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How To Buy a Used ATV
Peter B. Mathiesen
November 14, 2011
**** If the price of a new ATV is a stretch for you in this tight economy, there are thousands of used bikes out there waiting for new owners. However, before your used trek begins, here are a few tips on procuring the right used machine that won't break the bank and will stay out of the shop.
Wants and Needs
Before you search the vast listings of local or online ads, make the key decisions on what's the right bike for you. The big three features that will affect the cost are: • Power Steering • EFI • Engine size
After the features are determined, age and machine condition are important factors. Looking at the hours or odometer readings are just part of that equation. The following will provide mileposts on your ATV battle-testing journey.
Who is the primary user of the machine? Teenagers and riders in their twenties are typically much harder on machines than guys in their forties, fifties and sixties. Answers like, "My son hunts with it every fall and loves riding with his friends," are not ideal.
Lands Far Away
Do you ride on public land? Answers like, "We love to ride at such & such public area, it's really challenging," would not be as good as a land owner that keeps the bike garaged on 300 acres.
The Winch Factor
How well does the winch work? What you're trying to find out is how often this guy buries his bike. If he starts talking about how great the winch is, that's not as ideal as, "I guess it works well, but I've never used it." "Or it doesn't have a winch," may be an even better response.
Check the Roll Bar
If you're looking at a UTV, pay careful attention to the top of the roll bar by looking for small dents and scratches. If you find them, ask if it was from a rollover. If it seems suspicious, pass.
Ask for dealer receipts. If they don't use a dealer, ask in-depth questions about fluid changes, specific filters and what lubricants were used. If they can't answer the questions with absolute resolve, move on.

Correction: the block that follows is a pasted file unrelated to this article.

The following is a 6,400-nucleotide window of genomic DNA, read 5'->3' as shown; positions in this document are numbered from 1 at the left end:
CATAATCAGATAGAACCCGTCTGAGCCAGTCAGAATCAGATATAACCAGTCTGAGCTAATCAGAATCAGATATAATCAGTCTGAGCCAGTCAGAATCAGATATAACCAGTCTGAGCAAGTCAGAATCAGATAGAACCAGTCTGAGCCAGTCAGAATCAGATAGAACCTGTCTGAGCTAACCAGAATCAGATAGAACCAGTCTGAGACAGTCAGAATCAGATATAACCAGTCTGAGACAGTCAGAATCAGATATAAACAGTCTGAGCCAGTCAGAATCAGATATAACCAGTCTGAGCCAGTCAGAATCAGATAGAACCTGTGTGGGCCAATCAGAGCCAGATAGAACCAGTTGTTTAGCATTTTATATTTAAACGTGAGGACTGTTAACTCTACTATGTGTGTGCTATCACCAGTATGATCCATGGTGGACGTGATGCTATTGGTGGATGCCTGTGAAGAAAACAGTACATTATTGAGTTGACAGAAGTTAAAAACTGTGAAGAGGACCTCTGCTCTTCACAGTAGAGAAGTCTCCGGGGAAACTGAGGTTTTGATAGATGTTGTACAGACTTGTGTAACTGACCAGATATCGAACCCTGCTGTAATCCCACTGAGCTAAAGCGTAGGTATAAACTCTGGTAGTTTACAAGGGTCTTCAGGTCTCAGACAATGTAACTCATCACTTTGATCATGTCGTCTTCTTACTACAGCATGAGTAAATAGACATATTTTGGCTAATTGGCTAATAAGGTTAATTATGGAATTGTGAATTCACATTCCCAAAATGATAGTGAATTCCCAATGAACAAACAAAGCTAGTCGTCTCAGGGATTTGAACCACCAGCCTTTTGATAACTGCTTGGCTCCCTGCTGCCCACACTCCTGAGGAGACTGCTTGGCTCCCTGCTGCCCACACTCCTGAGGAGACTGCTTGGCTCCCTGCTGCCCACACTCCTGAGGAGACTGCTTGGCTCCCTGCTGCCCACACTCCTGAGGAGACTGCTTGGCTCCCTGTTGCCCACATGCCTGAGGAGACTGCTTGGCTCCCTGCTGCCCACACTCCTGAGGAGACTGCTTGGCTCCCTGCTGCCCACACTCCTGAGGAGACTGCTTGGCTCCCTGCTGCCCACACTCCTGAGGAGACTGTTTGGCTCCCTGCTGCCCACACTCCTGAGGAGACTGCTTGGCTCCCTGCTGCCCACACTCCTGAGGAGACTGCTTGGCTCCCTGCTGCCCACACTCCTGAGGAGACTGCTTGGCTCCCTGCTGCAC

Shy away from heavily modified bikes with suspension changes, chips, fuel hot rodding and exhaust additions. It's better to make the mods tailored for your riding needs after the purchase has been made. This swamp machine from
is a little extreme and cool, but you get the idea.
Even with low mileage and a short hop to the mailbox, low or non-use can be worse than a heavily used, well-maintained bike.
Beware of the Uber-Clean Machine
If you go into a disheveled garage and the ATV for sale is waxed, Armoralled and showroom clean, be wary. On the other hand, if you visit a clean garage or barn with a slightly dirty bike that's owned by an engineer and he can tell you every day in the life of the machine including maintenance, that's your man.
The Test Drive
Make sure to engage every option from low gear to lockers, and even use the winch. Ride the bike at a number of different angles and speeds while listening for unusual rattles, knocks and squeals. Everything should feel tight and smooth.
Look for bikes that have been well maintained with fewer than 4,000 miles. Three thousand is ideal, but riding care and maintenance should be your greatest considerations.
How Long Should an ATV Last?
With regular fluid maintenance; including gas treatments, oil, trans-diff, coolant and brake fluid changes, bikes will last for years. In fact, the engines rarely give out. With consistent maintenance, bikes with well over 15,000 miles are common. However, what if the machine is jumped, sunk in mud holes every week, caked in gunk and the fluids aren't regularly changed? In two to three thousand miles, the bike may be trashed.
Check with a Dealer
Once you've found the right bike at the right price, put it on a trailer and take it over to a local dealer. Have them give it a passing or failing grade. It usually costs $50-$75, but the mechanic will let you know quickly if the machine will become a regular visitor to their establishment.
Dealers Can Deal Too
Your local dealer is always worth a quick call or look-see. Every once-in-a-while they are motivated to make great deals on demos or trade-ins. Always ask for the maintenance history and what warranty is included.
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